My husband and I are fully signed up Harry Potter geeks so were intrigued to see Friday's performance in Blackwell's: The Show That Must Not Be Named. I must state upfront – as did our host, Harry Househam, that the show is not at all, in any way, affiliated with J. K. Rowling, or Warner Bros or the actual Harry Potter. It is an improvised parody performed by an energetic troupe of five young actors who take ideas that have been written down by audience members and added to the Goblet of Fire to aid the creation of a new 'Harry Potter and the...' type story, depending upon the idea.
I was pleased to see the bookshop filling up nicely as we made our way to the 'bar' (fabulous - £2 wine – thank you very much Blackwell's Bookshop in the Westgate!) and there was a pleasant atmosphere humming through the mix of families, friends, students and couples attending. I'm always nervous that the sometimes-reserved British audience won't be responsive to this sort of show – joining in and throwing out suggestions – but I had nothing to worry about on Friday. We were given a brief five-minute warning and then the troupe bounded out onto the 'stage' (we were in a bookshop, don't forget). With a backdrop of floor-to-ceiling bookshelves scattered in Potter-posters and a trio of huge Potter-esque trunks (suitcases, not swimming shorts, that would be weird even for improv) I found it easy to ignore the real world for an hour or so and lose myself in the madness of Tight Five's imagination.
Houseman's hosting was brilliant - energised, fun and funny. We were thrown straight into a bit of an improv 'exercise' for his four Hogwarts students, where they had to carry on telling the story, without too much hesitation, while incorporating whatever ridiculous scenario or item was thrown into the mix from the Goblet. Or without using the letter S, for example. The audience joined in the joyous killing ('Avada kedavra!') of each student as they failed to meet the requirements of this exercise. Think Just a Minute, but in cloaks and with wands. And magical death. The kids in the audience were loving it. I include myself in that category for this particular show.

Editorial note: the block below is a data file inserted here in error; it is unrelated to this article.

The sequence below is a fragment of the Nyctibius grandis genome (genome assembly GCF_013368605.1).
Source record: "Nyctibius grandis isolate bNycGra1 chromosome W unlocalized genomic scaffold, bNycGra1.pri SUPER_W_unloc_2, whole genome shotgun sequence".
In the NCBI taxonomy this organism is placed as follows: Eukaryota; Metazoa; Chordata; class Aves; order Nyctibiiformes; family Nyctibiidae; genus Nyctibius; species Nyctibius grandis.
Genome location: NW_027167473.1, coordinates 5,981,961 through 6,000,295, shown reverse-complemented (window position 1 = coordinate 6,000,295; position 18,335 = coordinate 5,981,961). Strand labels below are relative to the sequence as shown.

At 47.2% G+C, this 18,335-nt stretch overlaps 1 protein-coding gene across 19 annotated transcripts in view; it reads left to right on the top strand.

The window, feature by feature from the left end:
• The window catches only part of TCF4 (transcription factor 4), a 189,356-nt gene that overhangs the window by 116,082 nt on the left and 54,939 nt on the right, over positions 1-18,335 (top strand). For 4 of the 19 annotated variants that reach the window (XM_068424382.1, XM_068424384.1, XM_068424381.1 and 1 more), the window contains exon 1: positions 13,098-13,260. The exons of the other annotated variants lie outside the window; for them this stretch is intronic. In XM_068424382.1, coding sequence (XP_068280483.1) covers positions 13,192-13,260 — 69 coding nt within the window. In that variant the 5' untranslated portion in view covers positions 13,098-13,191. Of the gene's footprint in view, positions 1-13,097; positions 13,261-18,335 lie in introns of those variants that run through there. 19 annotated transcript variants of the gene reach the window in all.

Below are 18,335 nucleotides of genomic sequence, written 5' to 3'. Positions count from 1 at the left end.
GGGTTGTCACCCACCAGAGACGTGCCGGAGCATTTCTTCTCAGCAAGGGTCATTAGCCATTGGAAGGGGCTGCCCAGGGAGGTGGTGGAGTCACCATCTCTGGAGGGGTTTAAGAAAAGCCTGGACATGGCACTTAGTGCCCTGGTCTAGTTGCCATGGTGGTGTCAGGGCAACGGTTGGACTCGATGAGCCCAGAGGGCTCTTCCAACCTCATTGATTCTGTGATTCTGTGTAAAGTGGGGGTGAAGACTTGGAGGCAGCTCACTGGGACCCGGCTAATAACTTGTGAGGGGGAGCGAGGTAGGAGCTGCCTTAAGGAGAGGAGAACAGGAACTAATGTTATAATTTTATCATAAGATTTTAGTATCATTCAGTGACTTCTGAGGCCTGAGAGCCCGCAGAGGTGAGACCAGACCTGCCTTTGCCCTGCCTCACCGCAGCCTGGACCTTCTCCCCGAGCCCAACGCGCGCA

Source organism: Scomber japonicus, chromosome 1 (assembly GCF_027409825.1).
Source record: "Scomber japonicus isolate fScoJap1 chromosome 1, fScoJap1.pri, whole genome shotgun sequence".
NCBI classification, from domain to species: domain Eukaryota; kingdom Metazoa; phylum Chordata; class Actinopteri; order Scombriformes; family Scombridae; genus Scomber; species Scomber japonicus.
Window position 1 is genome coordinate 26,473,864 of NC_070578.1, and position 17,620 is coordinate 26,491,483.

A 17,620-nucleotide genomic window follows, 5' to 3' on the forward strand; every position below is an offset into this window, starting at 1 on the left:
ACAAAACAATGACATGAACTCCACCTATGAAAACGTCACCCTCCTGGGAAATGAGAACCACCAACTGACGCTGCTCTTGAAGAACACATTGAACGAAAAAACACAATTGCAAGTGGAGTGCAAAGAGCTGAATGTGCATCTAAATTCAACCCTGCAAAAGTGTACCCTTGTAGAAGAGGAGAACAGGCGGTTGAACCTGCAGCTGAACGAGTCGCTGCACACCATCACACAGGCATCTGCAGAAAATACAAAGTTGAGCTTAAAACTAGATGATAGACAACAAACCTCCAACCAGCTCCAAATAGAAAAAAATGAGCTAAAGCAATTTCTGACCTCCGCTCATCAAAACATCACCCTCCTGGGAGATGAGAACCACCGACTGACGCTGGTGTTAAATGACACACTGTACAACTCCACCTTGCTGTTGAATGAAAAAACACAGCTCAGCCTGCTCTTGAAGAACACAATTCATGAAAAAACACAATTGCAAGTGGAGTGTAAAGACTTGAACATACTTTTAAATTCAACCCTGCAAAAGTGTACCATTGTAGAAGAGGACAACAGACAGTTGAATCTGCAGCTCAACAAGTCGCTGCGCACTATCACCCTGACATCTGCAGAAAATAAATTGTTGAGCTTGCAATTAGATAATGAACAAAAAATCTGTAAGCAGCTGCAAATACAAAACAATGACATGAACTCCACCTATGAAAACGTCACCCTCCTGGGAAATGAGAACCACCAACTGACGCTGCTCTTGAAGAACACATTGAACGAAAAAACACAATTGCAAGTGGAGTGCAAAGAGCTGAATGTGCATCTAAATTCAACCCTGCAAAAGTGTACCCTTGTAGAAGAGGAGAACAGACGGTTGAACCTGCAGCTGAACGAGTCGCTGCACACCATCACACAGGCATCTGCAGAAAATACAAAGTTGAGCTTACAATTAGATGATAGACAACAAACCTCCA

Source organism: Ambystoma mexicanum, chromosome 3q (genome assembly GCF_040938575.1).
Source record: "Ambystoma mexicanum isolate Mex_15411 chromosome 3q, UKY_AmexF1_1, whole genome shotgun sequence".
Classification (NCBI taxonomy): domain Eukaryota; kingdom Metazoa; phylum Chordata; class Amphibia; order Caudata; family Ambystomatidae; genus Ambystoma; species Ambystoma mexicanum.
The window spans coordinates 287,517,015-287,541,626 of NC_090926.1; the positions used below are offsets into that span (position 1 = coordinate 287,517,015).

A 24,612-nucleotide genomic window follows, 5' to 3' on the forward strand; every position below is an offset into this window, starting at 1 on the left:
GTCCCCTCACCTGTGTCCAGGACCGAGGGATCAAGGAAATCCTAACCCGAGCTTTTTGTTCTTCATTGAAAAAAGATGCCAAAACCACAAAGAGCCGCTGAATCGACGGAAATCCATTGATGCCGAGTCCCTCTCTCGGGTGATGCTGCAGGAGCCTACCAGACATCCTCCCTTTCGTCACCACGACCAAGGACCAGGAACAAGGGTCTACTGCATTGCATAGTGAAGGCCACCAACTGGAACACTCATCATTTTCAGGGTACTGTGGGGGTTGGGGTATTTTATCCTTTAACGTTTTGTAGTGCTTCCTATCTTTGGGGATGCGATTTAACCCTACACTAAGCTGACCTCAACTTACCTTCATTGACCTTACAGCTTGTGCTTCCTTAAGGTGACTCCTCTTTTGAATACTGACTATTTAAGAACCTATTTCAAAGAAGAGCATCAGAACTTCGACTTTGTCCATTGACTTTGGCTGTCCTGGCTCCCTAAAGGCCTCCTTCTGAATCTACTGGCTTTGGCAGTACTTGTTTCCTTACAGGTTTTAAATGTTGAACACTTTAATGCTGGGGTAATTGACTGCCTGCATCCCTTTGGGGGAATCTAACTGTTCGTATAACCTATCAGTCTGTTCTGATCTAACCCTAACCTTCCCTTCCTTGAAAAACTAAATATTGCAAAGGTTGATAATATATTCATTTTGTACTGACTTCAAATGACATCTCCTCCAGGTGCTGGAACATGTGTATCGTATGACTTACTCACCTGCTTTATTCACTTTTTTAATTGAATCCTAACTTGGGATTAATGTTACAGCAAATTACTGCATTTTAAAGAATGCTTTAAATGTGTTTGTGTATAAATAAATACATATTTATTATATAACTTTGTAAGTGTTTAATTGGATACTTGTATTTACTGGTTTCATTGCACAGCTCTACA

The main part of the show began with an awkward 'who in the audience gave us this idea' moment, which is what gave us the title of our performance 'Hannah Why and the Hipster Coffee Shop'. Hannah was happy to admit to the hipster coffee shop idea (and why not, it's a mine of fun-poking joy!) but when asked for her surname only answered with 'Why?!'. So our troupe just went with it and came up with a mad, rambling but clever and hilarious tale which began with a house-elf and a half-troll called Tomothy drinking fancy deconstructed coffee while not declaring their love for each other. We were then treated to a tri-wizard tournament presented by Barty Crouch Sr (a snooty Dom O'Keeffe) with a sylph-like Beauxbaton student, (played with all the stereotype stops pulled out by the hilarious Ed Scrivens) a meat-head Durmstrang student called Oliver Lightly Soiled Snow (an impish Francesca Forristal) and the very hipster Hannah Why played very cleverly by Vicky Hawley, especially amidst confusion surrounding whether it was her daughter (Hannah Jr, of course) who was entered into the tournament, or herself (she managed to play both roles). And every role in between filled by whoever wasn't on stage at that moment.
I laughed my flip-flops off and went straight home to watch a proper Harry Potter film. It was good, definitely more coherent, but nowhere near as funny as The Show That Must Not Be Named. I look forward to seeing more from Tight Five and Comedy in Oxford soon.